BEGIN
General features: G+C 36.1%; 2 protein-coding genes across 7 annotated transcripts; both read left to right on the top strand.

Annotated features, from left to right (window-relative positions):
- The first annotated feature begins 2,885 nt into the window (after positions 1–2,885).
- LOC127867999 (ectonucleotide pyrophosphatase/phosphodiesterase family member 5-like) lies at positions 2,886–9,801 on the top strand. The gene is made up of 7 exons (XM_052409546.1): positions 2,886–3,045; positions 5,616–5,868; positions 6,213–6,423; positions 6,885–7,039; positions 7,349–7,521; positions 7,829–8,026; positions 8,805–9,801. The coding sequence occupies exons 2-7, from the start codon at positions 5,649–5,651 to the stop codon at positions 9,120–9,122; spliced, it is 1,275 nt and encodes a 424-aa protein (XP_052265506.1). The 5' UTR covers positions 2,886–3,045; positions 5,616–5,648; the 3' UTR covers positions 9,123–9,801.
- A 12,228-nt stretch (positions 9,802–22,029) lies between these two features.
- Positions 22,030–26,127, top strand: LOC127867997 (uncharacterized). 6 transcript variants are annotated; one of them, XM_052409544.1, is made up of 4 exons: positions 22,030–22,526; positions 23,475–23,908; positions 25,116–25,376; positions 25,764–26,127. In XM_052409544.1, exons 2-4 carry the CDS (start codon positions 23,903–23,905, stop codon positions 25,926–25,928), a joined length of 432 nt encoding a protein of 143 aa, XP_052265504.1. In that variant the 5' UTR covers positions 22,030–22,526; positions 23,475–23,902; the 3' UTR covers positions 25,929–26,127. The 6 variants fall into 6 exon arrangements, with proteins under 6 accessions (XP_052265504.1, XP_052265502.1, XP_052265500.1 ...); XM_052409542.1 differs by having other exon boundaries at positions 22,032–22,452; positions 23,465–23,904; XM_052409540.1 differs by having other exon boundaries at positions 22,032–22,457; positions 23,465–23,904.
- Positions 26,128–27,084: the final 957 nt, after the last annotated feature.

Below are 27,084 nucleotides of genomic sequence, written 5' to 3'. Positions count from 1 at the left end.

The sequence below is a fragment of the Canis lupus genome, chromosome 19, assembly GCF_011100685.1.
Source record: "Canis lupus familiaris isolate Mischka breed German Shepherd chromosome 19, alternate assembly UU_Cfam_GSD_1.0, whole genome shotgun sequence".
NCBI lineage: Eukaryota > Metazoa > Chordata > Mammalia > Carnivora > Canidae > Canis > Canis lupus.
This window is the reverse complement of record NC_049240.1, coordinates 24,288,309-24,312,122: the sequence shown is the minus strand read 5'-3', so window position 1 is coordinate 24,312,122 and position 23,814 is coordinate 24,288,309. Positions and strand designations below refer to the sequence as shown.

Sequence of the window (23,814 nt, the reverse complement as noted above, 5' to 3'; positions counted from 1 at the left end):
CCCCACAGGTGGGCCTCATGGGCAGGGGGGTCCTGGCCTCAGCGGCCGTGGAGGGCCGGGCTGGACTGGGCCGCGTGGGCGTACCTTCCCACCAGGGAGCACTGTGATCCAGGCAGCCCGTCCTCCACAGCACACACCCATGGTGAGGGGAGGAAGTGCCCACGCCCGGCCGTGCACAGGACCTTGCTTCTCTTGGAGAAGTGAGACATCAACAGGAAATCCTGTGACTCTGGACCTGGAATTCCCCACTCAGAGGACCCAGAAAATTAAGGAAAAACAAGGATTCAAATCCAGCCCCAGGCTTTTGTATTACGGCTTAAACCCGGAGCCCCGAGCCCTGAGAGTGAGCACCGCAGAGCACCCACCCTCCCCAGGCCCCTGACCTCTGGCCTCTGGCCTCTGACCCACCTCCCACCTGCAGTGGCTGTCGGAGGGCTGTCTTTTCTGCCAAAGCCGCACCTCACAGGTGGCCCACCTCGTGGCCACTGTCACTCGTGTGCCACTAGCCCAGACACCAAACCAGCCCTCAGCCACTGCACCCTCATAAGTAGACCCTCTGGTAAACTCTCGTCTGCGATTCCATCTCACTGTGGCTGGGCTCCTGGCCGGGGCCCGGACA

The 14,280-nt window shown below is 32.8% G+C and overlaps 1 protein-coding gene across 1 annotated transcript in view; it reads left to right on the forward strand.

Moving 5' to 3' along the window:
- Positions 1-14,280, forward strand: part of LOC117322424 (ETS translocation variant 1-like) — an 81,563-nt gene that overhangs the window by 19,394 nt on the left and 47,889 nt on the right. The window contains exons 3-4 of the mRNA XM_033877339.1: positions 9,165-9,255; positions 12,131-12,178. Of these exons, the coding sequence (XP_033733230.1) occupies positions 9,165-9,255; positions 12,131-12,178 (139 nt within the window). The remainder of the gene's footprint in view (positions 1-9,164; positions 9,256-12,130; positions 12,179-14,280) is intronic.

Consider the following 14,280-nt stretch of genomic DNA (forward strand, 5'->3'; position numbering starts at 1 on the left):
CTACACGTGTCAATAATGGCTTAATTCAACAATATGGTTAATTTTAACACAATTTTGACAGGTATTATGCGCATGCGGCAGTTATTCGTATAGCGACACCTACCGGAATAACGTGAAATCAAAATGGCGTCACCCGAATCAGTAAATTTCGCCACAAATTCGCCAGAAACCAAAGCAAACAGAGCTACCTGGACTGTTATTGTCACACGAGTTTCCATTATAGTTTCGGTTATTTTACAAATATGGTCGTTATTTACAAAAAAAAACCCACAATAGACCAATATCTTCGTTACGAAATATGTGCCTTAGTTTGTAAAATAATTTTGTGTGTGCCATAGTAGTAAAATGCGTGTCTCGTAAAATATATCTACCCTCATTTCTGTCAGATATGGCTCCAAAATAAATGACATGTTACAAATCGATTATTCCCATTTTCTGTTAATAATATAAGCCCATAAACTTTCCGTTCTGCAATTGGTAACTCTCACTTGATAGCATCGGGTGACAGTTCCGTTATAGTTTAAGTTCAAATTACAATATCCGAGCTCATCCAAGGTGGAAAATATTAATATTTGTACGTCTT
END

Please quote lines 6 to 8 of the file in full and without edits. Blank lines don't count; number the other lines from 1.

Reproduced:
- Positions 22,030–26,127, top strand: LOC127867997 (uncharacterized). 6 transcript variants are annotated; one of them, XM_052409544.1, is made up of 4 exons: positions 22,030–22,526; positions 23,475–23,908; positions 25,116–25,376; positions 25,764–26,127. In XM_052409544.1, exons 2-4 carry the CDS (start codon positions 23,903–23,905, stop codon positions 25,926–25,928), a joined length of 432 nt encoding a protein of 143 aa, XP_052265504.1. In that variant the 5' UTR covers positions 22,030–22,526; positions 23,475–23,902; the 3' UTR covers positions 25,929–26,127. The 6 variants fall into 6 exon arrangements, with proteins under 6 accessions (XP_052265504.1, XP_052265502.1, XP_052265500.1 ...); XM_052409542.1 differs by having other exon boundaries at positions 22,032–22,452; positions 23,465–23,904; XM_052409540.1 differs by having other exon boundaries at positions 22,032–22,457; positions 23,465–23,904.
- Positions 26,128–27,084: the final 957 nt, after the last annotated feature.

Below are 27,084 nucleotides of genomic sequence, written 5' to 3'. Positions count from 1 at the left end.